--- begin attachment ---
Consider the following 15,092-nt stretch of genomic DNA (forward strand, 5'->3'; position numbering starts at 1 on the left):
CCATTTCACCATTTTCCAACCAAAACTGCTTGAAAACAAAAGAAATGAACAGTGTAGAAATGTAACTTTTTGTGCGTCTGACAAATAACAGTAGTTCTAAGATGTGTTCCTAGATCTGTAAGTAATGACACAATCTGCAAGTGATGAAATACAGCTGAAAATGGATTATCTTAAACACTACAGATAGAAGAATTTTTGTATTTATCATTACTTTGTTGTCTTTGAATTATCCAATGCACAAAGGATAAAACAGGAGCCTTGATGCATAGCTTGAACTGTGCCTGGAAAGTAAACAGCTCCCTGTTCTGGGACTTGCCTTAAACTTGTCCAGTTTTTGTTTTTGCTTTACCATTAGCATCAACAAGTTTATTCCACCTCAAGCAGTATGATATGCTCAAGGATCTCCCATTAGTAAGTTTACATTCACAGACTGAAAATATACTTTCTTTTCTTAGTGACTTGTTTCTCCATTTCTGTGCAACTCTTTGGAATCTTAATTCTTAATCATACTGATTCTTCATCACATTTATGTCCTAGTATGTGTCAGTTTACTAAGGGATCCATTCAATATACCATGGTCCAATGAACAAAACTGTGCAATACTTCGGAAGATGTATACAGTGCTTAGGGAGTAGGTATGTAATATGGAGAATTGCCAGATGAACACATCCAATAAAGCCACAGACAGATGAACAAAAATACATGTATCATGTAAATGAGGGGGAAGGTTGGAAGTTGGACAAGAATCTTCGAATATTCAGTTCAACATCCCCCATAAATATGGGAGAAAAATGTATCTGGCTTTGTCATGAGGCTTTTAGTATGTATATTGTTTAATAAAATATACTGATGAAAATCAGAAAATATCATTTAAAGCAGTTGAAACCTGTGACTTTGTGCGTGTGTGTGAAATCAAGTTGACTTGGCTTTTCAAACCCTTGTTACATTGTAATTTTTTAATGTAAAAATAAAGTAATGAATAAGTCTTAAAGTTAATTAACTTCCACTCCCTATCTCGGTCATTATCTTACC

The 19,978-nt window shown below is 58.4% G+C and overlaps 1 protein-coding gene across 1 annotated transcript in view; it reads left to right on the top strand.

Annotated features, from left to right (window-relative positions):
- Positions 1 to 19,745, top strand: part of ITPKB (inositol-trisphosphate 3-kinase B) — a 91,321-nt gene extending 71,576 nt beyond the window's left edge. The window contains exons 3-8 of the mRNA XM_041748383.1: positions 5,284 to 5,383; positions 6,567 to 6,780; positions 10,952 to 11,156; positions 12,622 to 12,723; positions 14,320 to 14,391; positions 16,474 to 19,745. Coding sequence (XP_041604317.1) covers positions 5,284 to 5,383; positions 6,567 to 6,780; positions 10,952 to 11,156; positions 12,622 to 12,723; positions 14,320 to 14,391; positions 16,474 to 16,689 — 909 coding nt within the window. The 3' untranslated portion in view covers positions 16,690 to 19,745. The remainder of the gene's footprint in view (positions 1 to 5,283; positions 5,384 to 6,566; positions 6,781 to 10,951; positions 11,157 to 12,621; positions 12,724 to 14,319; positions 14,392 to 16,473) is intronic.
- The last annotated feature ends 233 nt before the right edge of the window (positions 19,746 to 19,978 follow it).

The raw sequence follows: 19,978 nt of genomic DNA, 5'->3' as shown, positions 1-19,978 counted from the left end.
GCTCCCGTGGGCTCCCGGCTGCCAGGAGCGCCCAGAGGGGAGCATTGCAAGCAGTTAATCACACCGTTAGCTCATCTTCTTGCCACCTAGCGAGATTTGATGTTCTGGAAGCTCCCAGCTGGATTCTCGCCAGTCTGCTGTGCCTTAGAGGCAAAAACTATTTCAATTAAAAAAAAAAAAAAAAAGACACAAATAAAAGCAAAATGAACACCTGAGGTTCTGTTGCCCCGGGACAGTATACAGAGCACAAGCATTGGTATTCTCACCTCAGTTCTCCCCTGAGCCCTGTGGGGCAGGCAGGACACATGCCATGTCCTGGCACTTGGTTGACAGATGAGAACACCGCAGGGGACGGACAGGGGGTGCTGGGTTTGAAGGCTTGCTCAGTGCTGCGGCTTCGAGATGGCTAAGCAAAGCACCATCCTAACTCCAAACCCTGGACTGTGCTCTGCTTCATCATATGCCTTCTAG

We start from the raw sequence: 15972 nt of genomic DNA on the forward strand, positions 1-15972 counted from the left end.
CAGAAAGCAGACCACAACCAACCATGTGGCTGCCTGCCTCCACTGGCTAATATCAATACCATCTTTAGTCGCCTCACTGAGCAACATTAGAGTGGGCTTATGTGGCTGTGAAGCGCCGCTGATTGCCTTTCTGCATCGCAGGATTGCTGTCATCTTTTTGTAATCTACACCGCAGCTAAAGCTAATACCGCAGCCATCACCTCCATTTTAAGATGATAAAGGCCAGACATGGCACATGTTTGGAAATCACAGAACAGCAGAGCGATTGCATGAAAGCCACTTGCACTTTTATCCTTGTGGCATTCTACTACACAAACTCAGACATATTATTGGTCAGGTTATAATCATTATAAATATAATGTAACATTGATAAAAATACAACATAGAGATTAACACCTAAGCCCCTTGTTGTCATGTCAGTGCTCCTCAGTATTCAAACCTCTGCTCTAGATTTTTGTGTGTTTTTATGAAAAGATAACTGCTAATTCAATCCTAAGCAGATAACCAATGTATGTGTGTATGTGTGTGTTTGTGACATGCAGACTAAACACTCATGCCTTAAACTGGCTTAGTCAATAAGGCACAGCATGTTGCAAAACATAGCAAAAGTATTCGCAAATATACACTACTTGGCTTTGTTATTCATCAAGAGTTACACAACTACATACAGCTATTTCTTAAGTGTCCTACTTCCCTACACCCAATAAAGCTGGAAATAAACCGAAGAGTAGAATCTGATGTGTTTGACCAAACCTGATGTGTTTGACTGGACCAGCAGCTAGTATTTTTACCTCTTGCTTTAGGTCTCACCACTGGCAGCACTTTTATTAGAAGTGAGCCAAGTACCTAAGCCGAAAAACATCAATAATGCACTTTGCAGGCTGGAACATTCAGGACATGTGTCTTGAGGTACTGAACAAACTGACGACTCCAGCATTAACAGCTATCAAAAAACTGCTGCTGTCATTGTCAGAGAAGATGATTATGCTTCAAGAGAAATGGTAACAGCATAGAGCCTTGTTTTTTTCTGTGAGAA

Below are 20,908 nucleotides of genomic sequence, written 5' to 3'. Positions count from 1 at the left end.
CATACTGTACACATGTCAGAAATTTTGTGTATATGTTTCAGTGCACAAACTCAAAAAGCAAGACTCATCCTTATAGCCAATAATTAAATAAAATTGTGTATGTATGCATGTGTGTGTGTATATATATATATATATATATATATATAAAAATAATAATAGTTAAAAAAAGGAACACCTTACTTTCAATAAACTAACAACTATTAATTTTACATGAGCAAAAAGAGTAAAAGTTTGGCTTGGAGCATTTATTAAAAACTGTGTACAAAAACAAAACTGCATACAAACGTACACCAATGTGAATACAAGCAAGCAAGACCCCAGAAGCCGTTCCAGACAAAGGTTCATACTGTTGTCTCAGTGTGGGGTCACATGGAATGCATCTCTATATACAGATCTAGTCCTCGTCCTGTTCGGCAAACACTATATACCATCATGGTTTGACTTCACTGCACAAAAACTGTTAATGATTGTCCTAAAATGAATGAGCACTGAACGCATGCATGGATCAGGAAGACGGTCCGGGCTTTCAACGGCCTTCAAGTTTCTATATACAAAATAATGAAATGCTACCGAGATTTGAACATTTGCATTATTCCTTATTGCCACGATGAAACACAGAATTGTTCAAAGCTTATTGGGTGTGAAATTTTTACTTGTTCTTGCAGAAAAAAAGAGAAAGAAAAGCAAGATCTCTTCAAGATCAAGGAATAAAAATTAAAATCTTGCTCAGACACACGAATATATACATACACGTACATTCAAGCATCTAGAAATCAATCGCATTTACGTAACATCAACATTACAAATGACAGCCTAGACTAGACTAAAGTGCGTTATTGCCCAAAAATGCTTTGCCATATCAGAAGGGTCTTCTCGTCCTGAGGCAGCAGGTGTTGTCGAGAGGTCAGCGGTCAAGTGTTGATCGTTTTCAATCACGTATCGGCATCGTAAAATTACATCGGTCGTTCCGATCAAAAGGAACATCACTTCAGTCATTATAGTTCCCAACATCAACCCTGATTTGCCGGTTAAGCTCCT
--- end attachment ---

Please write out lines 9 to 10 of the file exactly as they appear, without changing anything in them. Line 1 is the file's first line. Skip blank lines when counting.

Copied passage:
We start from the raw sequence: 15972 nt of genomic DNA on the forward strand, positions 1-15972 counted from the left end.
CAGAAAGCAGACCACAACCAACCATGTGGCTGCCTGCCTCCACTGGCTAATATCAATACCATCTTTAGTCGCCTCACTGAGCAACATTAGAGTGGGCTTATGTGGCTGTGAAGCGCCGCTGATTGCCTTTCTGCATCGCAGGATTGCTGTCATCTTTTTGTAATCTACACCGCAGCTAAAGCTAATACCGCAGCCATCACCTCCATTTTAAGATGATAAAGGCCAGACATGGCACATGTTTGGAAATCACAGAACAGCAGAGCGATTGCATGAAAGCCACTTGCACTTTTATCCTTGTGGCATTCTACTACACAAACTCAGACATATTATTGGTCAGGTTATAATCATTATAAATATAATGTAACATTGATAAAAATACAACATAGAGATTAACACCTAAGCCCCTTGTTGTCATGTCAGTGCTCCTCAGTATTCAAACCTCTGCTCTAGATTTTTGTGTGTTTTTATGAAAAGATAACTGCTAATTCAATCCTAAGCAGATAACCAATGTATGTGTGTATGTGTGTGTTTGTGACATGCAGACTAAACACTCATGCCTTAAACTGGCTTAGTCAATAAGGCACAGCATGTTGCAAAACATAGCAAAAGTATTCGCAAATATACACTACTTGGCTTTGTTATTCATCAAGAGTTACACAACTACATACAGCTATTTCTTAAGTGTCCTACTTCCCTACACCCAATAAAGCTGGAAATAAACCGAAGAGTAGAATCTGATGTGTTTGACCAAACCTGATGTGTTTGACTGGACCAGCAGCTAGTATTTTTACCTCTTGCTTTAGGTCTCACCACTGGCAGCACTTTTATTAGAAGTGAGCCAAGTACCTAAGCCGAAAAACATCAATAATGCACTTTGCAGGCTGGAACATTCAGGACATGTGTCTTGAGGTACTGAACAAACTGACGACTCCAGCATTAACAGCTATCAAAAAACTGCTGCTGTCATTGTCAGAGAAGATGATTATGCTTCAAGAGAAATGGTAACAGCATAGAGCCTTGTTTTTTTCTGTGAGAA